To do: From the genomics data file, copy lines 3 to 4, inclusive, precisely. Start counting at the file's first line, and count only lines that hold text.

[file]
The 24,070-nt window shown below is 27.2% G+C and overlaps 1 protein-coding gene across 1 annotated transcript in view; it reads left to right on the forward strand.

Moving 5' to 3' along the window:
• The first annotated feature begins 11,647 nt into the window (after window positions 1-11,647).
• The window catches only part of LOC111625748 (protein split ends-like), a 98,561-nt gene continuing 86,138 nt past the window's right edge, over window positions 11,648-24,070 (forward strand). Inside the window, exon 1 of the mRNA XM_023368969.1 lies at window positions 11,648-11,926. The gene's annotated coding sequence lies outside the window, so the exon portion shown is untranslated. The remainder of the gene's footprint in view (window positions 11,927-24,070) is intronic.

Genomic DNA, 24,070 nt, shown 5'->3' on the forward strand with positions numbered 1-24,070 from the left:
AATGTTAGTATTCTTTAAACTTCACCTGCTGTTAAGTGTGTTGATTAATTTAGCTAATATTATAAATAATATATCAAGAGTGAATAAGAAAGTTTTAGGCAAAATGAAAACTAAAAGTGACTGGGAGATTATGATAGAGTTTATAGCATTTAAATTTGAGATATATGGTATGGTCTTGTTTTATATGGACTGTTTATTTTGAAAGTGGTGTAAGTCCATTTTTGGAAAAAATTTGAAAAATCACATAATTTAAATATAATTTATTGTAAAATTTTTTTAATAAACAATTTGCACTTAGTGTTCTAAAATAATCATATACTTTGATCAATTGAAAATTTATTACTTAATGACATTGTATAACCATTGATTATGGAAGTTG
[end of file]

• The first annotated feature begins 11,647 nt into the window (after window positions 1-11,647).
• The window catches only part of LOC111625748 (protein split ends-like), a 98,561-nt gene continuing 86,138 nt past the window's right edge, over window positions 11,648-24,070 (forward strand). Inside the window, exon 1 of the mRNA XM_023368969.1 lies at window positions 11,648-11,926. The gene's annotated coding sequence lies outside the window, so the exon portion shown is untranslated. The remainder of the gene's footprint in view (window positions 11,927-24,070) is intronic.